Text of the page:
Leda Clay

David and I both have recurring dreams of being back at the old farmhouse in the Gatineau Hills of west Quebec, where we set up our first pottery in 1979. It continues to be a place that has a huge presence in our psyches, our dreams and imaginations.

We moved in on June 1st and right away we were eager to start a garden. We turned over a small patch behind the house and discovered that the soil was gooey and grey and that a handful could quickly be turned into a pinch pot. This was our first hint that Leda clay is ubiquitous in the Gatineau Hills, this farmland being no exception. As potters, we were curious about the properties of this clay and dug up buckets of it from the banks of a creek that ran through the property. After the spring melt, the banks had eroded, exposing some areas of pure clay. In an old ringer washer, we mixed it up with water, then dried it to a working consistency. It was lovely to throw on the wheel, plastic and responsive, but it was not a stand-alone clay due to the high shrinkage rate. With the addition of fireclay to give it tooth, David made some pots with it and these pieces were fired in a small wood kiln he built in the back yard. Some results were quite promising, but we never seriously thought about using this earthenware clay and wood firing as a feasible way for us to make a living.

Back yard wood kiln

Back yard wood kiln

Cup made from Leda clay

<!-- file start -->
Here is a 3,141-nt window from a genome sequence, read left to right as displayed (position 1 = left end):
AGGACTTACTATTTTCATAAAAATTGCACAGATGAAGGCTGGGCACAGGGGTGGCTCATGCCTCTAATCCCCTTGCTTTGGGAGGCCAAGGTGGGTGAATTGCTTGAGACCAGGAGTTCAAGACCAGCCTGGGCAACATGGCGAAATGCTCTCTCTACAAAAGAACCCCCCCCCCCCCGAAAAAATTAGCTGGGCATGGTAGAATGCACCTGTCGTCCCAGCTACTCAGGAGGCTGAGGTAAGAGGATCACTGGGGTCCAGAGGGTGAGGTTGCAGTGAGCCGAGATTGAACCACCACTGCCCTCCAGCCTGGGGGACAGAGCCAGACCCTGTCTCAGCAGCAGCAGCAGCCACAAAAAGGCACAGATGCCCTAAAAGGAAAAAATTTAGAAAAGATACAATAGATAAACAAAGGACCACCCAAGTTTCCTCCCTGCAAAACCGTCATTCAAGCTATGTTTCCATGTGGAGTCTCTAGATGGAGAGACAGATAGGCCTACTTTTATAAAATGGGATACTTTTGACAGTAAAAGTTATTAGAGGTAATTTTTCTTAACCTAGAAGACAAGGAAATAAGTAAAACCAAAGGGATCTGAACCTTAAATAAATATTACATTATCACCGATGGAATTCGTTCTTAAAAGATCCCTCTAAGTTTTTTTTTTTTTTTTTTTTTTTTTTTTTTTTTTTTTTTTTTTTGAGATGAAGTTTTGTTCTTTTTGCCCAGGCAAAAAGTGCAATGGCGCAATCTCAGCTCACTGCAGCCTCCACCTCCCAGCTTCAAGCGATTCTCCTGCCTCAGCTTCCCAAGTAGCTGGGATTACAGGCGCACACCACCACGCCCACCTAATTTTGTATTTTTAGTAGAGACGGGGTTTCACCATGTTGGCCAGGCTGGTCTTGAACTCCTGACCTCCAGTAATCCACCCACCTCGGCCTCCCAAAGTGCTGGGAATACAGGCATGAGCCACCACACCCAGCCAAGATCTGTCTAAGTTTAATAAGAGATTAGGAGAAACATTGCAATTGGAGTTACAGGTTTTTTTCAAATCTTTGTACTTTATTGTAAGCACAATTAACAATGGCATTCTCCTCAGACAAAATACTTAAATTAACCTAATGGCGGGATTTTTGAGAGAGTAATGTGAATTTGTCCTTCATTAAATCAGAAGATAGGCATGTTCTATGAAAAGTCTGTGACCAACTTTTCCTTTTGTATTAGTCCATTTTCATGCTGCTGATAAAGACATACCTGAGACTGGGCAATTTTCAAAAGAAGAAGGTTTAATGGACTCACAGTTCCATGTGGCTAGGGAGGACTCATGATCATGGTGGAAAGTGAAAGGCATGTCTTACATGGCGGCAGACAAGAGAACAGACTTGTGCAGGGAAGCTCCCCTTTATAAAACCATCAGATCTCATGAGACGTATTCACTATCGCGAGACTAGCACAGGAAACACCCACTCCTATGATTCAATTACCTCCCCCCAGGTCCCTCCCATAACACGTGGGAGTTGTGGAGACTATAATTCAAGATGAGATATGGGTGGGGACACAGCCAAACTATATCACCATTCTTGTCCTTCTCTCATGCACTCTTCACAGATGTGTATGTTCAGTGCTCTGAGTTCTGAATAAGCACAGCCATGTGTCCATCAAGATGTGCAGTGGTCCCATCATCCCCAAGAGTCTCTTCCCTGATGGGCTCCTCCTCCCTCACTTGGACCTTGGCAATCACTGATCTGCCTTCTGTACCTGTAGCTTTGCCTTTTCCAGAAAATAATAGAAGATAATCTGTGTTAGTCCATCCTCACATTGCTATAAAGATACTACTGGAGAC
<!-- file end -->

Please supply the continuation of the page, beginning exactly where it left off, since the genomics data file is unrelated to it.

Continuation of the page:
Cup made from Leda clay


What we did discover, though, is that at our porcelain and stoneware high temperatures, the local Leda clay would melt and become a glaze. We added oxides and feldspars to the local slip (clay thinned with water to the consistency of cream) and have carried out tests periodically over the years. We have developed a lovely shiny black glaze with a slight blue aura from the addition of cobalt oxide.

Vase glazed with Leda clay slip

McKenzie vase glazed with Leda clay slip

Lately we have both been craving a warmer palette and once again we have turned to the local clay on our porcelain. The addition of whiting has resulted in some beautiful ochres, warm browns and textured surfaces, similar to an ash glaze. Rather than using the Leda clay as a glaze on bisqueware, we have been brushing it on dry greenware.

Detail of wall sconce using Leda slip (ochre colour)

Detail of  McKenzie wall sconce using Leda slip

Leda clay slip used as glaze

Leda clay slip used as glaze on Marcotte vase

Farm in autumn

Photo credit: Murray Wilson

We left the farm 25 years ago when we built our home and studio in the village of Wakefield. We continue to use the Leda clay that we dug up years ago and it is a tangible link to the farm. The dreams also bring us back, separately and often, to the farmland and hills.


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